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scott13676 03-03-2008 06:13 PM

Old Concrete Board with horse hair w/asbestos
Im going through and tearing out the inside of the old house i bought that was built in the 1850's. seems like all the ceilings have old concrete board. while i was tearing it out i noticed some strands. i brought a piece over to a guy here in town and said it was horse hair, he said it was common back in the day to do that. is there any truth to it? and what are the odds of asbestos being in that mix? thanks,scott

terri_and_jj 03-03-2008 08:34 PM

it's true. back in the day it was common to add horse hair to plaster to give it strength, kinda like the fiber mesh reinforcement in todays concrete

asbestos has been around forever, but i don't think was largely popular until the early 1900's

Tscarborough 03-03-2008 10:10 PM

Asbestos was used throughout the 1800's as a binder in interior plasters. What I am going to say now is strictly my opinion.

Asbestos in casual short term contact is about as dangerous as dirt. Take normal precautions* to remove the material from your home and dispose of it in the proper manner.

*Wear a mask and old, disposable clothing. Remove it in chunks and do not generate any more dust than you have to. Seal off the working area so that you do not allow residue to contaminate the house.

Brik 03-04-2008 10:31 AM

I would agree - Yes horse hair. Not likely asbestos. Wear a dust mask and clean up good and you will likely be fine. If you are really concerned have it tested. The moon suit guys are expensive and (my opinion) are overkill.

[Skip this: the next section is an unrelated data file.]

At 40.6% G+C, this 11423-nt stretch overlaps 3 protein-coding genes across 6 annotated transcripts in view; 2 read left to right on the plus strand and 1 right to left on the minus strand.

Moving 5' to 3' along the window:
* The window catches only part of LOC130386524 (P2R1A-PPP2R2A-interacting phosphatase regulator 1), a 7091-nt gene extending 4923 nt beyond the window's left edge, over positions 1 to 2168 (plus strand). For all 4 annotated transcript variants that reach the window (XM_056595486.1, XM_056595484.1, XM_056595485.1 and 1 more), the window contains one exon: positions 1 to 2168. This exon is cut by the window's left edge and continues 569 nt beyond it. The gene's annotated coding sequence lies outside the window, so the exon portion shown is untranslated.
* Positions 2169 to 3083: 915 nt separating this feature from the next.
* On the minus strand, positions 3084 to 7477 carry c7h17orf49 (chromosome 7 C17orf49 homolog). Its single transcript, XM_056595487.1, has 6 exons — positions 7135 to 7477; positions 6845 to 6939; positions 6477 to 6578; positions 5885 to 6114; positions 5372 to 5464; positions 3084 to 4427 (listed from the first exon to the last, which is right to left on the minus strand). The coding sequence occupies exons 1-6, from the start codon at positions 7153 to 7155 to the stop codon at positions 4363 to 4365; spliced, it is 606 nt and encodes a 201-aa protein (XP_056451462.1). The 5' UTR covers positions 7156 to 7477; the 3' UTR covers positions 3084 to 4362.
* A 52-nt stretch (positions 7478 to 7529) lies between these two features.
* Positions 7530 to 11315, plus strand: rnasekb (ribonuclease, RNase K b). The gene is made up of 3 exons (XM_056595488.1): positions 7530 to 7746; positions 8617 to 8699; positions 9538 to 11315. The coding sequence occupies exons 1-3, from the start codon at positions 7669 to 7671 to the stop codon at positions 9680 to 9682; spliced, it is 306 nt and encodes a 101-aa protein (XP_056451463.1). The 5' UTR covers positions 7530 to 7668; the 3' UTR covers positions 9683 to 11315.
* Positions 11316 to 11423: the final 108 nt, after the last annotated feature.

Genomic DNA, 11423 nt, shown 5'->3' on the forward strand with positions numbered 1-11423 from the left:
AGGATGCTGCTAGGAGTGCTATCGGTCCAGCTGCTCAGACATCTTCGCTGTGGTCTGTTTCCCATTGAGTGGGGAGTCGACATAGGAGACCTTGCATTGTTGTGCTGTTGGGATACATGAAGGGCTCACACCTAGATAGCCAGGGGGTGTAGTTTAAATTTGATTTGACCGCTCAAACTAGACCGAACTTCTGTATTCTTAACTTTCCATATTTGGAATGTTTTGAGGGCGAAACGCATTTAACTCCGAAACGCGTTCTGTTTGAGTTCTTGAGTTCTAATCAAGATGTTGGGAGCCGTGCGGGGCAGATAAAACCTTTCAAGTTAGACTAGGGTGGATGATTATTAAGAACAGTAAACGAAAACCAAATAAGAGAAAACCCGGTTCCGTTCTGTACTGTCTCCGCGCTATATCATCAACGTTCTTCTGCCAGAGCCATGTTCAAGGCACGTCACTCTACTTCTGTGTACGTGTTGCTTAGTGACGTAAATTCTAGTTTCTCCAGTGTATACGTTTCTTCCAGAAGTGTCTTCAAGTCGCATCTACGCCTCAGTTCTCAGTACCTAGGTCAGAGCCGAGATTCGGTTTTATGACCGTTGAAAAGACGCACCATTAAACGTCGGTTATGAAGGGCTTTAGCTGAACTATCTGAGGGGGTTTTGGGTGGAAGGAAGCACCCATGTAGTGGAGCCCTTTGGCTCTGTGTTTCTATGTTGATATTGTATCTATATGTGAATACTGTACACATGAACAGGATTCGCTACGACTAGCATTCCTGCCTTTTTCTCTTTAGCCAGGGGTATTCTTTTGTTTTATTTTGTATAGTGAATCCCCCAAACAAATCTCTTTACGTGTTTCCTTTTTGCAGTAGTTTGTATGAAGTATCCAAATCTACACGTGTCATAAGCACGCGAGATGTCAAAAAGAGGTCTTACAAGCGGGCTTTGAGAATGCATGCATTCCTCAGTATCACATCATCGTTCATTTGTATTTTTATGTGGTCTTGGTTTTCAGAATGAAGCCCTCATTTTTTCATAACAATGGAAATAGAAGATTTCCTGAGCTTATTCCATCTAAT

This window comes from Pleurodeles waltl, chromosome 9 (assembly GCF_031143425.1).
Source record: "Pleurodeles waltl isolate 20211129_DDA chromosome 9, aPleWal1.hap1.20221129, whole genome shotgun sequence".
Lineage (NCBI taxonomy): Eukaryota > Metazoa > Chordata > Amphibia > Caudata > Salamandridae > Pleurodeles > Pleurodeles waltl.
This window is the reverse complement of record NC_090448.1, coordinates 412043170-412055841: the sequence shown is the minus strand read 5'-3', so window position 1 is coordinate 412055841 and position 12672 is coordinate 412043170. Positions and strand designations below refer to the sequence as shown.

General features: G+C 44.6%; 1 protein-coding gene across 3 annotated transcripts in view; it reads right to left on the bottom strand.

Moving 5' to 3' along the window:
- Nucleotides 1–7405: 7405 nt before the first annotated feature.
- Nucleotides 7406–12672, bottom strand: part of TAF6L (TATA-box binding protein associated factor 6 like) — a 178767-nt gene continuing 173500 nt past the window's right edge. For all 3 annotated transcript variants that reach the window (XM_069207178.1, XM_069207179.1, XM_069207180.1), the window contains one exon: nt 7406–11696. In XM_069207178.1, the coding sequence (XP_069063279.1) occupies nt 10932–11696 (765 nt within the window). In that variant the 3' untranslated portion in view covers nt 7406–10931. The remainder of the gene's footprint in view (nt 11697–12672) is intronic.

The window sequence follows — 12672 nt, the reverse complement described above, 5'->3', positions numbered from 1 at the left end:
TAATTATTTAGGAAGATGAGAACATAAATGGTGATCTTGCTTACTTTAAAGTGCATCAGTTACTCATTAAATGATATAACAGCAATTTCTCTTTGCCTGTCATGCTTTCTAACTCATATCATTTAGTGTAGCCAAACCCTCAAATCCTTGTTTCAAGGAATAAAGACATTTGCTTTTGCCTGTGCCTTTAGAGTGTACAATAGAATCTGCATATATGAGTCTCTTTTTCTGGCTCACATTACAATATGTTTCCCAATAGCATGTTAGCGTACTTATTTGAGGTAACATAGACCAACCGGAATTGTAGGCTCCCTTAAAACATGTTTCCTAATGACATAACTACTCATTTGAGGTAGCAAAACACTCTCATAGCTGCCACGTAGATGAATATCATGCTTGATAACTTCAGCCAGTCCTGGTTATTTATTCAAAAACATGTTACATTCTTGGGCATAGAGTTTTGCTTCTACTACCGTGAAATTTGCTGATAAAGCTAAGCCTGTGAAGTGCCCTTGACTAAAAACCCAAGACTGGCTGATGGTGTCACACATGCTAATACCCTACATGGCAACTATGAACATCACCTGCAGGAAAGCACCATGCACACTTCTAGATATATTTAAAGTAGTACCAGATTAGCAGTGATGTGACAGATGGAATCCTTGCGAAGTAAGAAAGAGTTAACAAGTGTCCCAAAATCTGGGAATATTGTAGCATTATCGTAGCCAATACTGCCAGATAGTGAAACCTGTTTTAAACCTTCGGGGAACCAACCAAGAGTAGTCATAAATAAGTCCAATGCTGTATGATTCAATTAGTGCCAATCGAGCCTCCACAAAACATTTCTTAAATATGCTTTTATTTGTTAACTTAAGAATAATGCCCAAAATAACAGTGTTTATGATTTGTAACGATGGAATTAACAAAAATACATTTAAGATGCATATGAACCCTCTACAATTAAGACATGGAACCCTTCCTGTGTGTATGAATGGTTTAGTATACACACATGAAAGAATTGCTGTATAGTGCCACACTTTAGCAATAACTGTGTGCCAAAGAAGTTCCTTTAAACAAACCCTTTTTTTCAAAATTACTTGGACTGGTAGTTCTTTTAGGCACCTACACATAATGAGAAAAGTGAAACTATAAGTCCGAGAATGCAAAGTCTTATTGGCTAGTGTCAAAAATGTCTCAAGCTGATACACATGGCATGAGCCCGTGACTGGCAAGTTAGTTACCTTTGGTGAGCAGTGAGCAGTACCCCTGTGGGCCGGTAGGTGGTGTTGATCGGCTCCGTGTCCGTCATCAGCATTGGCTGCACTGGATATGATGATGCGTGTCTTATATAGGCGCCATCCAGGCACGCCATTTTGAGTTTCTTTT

Maintenance 6 03-04-2008 04:13 PM

What you should know is that asbestos was used in plaster up into the early 1980s, particularly in textured finishes like popcorn ceilings. It was also used in drywall and drywall compounds by some manufacturers as well as sheet flooring, insulation, vinyl tile, caulking, wire jacketing and on and on. It's use in old plaster like horsehair largely depended on how available it was in the local area. Now, if it does contain asbestos and you go tearing the stuff out keep in mind that you will release microscopic fibres into the inside of your home that will stay airborne for weeks, or even months. That is the same air that you and your family will be breathing. If you are concerned about it, send a sample to a lab that has the capability to test using the PEL method. They will return a report with the percentage quantity of big A and the type. Anything over 1% is considered asbestos containing material (ACM). New York was one of the first states in the country to regulate asbestos abatement and has some really picky laws about removal and disposal. If you want to do it yourself, at least use a half face respirator with P100 filter cartridges, an exhaust fan and wipe everthing up with a damp cloth, including yourself before you leave the room. I'd guess that you don't have the big A, but then I've seen it show up in some really wierd places. Sad thing is it can take up to 20 years to snag you and by then you'll have forgotten about this renovation project. Only you can decide how comfortable you are with ripping and not knowing.

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